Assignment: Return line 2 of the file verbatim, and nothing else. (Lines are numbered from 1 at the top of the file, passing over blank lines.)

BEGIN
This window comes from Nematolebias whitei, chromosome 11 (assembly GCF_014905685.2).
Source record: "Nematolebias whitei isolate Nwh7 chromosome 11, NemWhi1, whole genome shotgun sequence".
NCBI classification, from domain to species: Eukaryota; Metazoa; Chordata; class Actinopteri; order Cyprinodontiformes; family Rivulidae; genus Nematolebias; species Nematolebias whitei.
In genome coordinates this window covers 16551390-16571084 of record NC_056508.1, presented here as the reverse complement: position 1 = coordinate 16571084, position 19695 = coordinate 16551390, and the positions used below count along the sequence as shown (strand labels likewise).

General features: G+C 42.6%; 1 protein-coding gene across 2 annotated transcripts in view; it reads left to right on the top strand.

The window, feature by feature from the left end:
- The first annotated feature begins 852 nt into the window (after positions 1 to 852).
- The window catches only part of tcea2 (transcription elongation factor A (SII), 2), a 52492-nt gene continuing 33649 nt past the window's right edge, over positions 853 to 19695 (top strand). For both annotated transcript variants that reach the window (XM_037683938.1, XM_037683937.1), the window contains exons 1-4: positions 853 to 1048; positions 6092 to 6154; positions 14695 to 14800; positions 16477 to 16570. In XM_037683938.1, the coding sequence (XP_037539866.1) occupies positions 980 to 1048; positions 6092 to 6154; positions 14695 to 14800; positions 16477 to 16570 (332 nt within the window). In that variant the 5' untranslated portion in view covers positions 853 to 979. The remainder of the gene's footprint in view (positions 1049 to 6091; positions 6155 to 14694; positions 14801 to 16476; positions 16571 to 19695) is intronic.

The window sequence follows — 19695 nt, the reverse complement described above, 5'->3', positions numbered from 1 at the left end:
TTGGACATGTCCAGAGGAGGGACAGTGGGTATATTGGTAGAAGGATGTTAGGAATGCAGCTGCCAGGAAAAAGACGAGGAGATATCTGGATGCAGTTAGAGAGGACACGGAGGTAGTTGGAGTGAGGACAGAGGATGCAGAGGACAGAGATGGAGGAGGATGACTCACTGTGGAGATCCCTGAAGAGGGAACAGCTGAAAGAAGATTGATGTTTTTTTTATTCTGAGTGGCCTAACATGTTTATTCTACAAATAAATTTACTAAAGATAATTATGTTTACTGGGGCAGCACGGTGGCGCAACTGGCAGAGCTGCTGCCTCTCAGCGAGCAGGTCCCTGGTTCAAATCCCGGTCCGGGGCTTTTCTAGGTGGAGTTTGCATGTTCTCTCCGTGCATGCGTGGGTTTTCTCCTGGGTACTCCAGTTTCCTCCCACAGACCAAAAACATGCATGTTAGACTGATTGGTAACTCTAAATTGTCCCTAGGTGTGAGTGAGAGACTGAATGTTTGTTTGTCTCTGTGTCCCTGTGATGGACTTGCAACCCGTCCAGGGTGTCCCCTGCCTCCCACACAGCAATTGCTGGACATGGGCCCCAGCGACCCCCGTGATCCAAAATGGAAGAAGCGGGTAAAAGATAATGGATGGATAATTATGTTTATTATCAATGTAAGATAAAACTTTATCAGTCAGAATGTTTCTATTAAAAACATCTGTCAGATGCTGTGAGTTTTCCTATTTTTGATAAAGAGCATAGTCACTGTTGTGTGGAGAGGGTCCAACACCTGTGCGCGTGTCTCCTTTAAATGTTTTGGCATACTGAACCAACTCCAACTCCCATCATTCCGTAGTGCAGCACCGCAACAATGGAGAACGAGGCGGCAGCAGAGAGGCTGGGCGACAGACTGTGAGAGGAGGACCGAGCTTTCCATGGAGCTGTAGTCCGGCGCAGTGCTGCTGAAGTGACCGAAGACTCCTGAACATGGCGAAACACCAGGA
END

Source record: "Nematolebias whitei isolate Nwh7 chromosome 11, NemWhi1, whole genome shotgun sequence".